@greenspirit: Thank you for stopping by and commenting. Yes, I agree, mine is a basic "country" style recipe, not something a chef would prepare. Growing up as one of 5 children with a single mom, I can see how these recipes came about... there's no time to be fussing with fancy! lol I've made gravies the way you describe, deglazing the pan with wine, but when we make a pot roast its slow cooked and there isn't much to deglaze in the pan, compared to fried or baked foods (we never fry). Finally, I agree, with the current health trend people are moving away from fatty foods like sausage gravy... but its still good! :) Thanks again for the visit!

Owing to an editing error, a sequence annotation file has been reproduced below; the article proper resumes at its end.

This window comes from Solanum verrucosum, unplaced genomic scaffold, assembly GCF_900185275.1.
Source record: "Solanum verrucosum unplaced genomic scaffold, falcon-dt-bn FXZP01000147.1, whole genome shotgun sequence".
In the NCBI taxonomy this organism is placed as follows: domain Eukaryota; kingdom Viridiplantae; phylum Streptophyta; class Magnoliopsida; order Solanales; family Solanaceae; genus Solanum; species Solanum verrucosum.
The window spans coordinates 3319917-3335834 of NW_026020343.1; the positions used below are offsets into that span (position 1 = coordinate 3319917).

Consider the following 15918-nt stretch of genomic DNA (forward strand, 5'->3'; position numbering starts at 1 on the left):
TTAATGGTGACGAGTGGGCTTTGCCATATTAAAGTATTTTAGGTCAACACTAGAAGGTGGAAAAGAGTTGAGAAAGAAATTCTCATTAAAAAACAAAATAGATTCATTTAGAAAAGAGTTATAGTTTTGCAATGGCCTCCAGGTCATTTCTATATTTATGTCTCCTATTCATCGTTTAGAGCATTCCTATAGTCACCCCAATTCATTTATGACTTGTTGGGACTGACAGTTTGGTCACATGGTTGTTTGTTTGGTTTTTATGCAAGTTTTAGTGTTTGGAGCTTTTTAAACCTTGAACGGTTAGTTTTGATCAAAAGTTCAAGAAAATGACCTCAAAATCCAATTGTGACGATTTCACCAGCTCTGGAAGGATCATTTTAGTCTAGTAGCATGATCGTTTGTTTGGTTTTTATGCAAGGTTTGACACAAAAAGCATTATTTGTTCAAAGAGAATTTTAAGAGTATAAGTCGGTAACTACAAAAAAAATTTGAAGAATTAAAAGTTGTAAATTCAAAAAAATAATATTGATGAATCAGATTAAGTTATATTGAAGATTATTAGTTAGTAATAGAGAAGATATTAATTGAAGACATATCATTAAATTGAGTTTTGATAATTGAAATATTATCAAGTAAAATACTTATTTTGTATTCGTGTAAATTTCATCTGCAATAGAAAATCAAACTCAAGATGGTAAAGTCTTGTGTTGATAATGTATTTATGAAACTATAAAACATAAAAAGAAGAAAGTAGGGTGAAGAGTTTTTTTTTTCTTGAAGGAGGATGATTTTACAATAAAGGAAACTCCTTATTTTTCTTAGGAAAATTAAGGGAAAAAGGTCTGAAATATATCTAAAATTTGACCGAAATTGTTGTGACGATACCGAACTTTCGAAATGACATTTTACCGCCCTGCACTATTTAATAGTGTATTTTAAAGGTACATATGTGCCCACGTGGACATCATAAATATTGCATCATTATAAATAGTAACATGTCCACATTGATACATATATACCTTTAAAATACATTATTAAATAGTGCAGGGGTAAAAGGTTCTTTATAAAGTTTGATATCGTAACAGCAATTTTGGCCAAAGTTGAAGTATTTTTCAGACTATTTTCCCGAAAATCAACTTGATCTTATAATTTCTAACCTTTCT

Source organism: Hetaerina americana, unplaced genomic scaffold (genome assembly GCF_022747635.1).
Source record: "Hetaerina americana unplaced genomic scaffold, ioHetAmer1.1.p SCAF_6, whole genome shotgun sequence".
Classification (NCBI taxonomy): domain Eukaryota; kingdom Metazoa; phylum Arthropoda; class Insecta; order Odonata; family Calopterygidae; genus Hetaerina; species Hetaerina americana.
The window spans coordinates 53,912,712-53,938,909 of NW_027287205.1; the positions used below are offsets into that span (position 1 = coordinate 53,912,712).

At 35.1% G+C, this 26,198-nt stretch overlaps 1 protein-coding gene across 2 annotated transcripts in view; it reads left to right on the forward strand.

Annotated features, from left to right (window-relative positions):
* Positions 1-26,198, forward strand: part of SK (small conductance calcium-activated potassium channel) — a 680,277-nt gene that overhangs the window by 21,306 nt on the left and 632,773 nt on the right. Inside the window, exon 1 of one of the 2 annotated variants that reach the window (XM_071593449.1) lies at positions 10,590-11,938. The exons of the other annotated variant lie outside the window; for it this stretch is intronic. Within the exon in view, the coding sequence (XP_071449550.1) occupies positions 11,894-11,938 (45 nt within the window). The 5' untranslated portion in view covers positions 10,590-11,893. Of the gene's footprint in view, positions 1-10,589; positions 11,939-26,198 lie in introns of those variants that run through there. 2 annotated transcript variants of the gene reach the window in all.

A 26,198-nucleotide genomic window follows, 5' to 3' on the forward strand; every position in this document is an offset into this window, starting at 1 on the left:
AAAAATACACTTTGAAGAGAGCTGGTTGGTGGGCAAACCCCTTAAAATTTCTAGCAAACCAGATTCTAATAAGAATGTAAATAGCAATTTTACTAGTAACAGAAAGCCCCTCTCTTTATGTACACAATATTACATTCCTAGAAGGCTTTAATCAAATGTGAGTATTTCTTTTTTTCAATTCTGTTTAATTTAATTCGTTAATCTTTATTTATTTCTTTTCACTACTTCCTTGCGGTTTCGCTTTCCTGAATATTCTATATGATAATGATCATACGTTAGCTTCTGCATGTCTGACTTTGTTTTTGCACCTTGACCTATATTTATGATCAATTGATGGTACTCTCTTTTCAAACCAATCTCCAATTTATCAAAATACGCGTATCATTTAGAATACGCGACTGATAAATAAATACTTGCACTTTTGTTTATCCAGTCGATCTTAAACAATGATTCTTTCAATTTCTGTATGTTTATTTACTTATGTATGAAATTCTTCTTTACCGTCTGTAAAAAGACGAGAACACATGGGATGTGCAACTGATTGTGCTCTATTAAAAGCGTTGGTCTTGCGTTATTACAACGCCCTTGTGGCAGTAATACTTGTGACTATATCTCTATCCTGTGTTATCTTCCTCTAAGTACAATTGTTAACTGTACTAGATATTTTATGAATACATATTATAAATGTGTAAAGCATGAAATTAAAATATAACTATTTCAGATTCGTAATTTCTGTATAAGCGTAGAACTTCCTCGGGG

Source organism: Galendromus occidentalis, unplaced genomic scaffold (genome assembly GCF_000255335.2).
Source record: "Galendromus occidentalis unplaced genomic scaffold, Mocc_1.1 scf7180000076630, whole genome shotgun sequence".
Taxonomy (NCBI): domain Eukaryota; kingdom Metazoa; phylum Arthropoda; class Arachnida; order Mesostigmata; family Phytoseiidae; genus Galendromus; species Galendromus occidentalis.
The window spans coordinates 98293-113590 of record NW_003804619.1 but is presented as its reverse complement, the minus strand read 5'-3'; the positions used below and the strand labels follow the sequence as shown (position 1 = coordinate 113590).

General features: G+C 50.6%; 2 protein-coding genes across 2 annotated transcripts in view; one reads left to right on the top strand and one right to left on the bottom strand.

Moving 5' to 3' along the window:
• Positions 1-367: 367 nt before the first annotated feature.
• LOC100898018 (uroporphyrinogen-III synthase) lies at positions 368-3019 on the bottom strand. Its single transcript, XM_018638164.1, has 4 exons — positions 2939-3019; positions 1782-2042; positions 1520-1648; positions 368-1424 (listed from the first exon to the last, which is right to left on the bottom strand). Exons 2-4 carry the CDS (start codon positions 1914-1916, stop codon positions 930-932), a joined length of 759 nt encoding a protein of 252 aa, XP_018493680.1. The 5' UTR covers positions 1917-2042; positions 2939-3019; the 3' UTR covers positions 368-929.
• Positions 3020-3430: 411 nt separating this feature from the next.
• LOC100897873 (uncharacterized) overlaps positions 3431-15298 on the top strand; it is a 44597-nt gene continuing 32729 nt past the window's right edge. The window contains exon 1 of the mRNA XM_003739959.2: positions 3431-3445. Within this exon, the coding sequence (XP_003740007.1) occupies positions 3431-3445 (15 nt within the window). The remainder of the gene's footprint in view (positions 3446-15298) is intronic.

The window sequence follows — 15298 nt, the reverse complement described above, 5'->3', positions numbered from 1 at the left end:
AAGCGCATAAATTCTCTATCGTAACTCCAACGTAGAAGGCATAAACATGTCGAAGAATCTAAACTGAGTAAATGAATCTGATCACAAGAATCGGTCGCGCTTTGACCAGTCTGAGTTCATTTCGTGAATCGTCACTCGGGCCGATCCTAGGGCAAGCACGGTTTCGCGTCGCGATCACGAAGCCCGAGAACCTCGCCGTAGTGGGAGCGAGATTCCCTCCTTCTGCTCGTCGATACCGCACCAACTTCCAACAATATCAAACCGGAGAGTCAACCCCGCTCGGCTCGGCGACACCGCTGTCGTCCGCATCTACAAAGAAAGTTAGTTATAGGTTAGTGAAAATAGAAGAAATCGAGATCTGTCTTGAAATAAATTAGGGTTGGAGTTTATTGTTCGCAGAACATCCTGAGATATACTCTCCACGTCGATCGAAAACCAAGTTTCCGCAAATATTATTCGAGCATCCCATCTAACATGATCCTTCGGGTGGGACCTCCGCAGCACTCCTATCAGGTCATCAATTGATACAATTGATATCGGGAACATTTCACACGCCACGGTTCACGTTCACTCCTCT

• greenspirit profile image

      poppy mercer 4 years ago from London

      Thank you for a fascinating view of American gravy techniques. I modestly linger under the title 'Gravy Queen' in our family, and I do think I make good gravy! But it's different to yours in lots of ways. I make most meat, game and poultry gravies by deglazing the hot pan with wine, (red or white depending upon the meat), adding stock / juices from the roast, seasoning with hebs/ fruits, and then thickening with cornflour if necessary. I'm interested in your use of milk for a bacon gravy. You may know that eggs and bacon is a trad breakfast dish here, but not trendy due to current health fads. I've never encountered gravy with this meal...don't know if I'll like it, but I'm going to give your recipe a try!